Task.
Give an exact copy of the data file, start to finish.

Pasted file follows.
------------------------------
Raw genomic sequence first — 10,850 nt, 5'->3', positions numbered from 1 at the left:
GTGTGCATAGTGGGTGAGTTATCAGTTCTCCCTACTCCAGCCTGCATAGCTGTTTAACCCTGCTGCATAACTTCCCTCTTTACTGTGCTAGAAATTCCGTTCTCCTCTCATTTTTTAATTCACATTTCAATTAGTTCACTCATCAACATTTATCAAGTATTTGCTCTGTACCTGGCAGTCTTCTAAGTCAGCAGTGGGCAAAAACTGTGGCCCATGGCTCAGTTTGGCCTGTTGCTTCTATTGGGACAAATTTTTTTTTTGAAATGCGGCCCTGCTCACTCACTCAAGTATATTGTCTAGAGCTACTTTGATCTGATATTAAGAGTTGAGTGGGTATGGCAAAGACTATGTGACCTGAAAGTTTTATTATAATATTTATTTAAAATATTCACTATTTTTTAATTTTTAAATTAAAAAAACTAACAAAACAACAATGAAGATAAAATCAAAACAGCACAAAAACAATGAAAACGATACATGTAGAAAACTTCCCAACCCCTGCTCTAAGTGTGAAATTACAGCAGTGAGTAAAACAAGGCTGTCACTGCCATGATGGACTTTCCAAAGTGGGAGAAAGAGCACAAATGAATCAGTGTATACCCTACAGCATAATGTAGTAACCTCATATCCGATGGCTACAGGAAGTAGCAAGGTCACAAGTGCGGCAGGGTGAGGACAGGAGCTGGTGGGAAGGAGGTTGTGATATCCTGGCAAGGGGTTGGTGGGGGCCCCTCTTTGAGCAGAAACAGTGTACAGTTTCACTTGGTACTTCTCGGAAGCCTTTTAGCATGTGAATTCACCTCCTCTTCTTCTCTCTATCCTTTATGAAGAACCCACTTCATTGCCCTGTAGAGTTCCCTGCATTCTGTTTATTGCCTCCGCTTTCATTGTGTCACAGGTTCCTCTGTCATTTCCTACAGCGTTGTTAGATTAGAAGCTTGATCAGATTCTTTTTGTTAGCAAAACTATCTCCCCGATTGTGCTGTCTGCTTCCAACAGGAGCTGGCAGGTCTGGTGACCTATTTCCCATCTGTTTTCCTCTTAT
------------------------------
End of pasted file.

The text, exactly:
Raw genomic sequence first — 10,850 nt, 5'->3', positions numbered from 1 at the left:
GTGTGCATAGTGGGTGAGTTATCAGTTCTCCCTACTCCAGCCTGCATAGCTGTTTAACCCTGCTGCATAACTTCCCTCTTTACTGTGCTAGAAATTCCGTTCTCCTCTCATTTTTTAATTCACATTTCAATTAGTTCACTCATCAACATTTATCAAGTATTTGCTCTGTACCTGGCAGTCTTCTAAGTCAGCAGTGGGCAAAAACTGTGGCCCATGGCTCAGTTTGGCCTGTTGCTTCTATTGGGACAAATTTTTTTTTTGAAATGCGGCCCTGCTCACTCACTCAAGTATATTGTCTAGAGCTACTTTGATCTGATATTAAGAGTTGAGTGGGTATGGCAAAGACTATGTGACCTGAAAGTTTTATTATAATATTTATTTAAAATATTCACTATTTTTTAATTTTTAAATTAAAAAAACTAACAAAACAACAATGAAGATAAAATCAAAACAGCACAAAAACAATGAAAACGATACATGTAGAAAACTTCCCAACCCCTGCTCTAAGTGTGAAATTACAGCAGTGAGTAAAACAAGGCTGTCACTGCCATGATGGACTTTCCAAAGTGGGAGAAAGAGCACAAATGAATCAGTGTATACCCTACAGCATAATGTAGTAACCTCATATCCGATGGCTACAGGAAGTAGCAAGGTCACAAGTGCGGCAGGGTGAGGACAGGAGCTGGTGGGAAGGAGGTTGTGATATCCTGGCAAGGGGTTGGTGGGGGCCCCTCTTTGAGCAGAAACAGTGTACAGTTTCACTTGGTACTTCTCGGAAGCCTTTTAGCATGTGAATTCACCTCCTCTTCTTCTCTCTATCCTTTATGAAGAACCCACTTCATTGCCCTGTAGAGTTCCCTGCATTCTGTTTATTGCCTCCGCTTTCATTGTGTCACAGGTTCCTCTGTCATTTCCTACAGCGTTGTTAGATTAGAAGCTTGATCAGATTCTTTTTGTTAGCAAAACTATCTCCCCGATTGTGCTGTCTGCTTCCAACAGGAGCTGGCAGGTCTGGTGACCTATTTCCCATCTGTTTTCCTCTTAT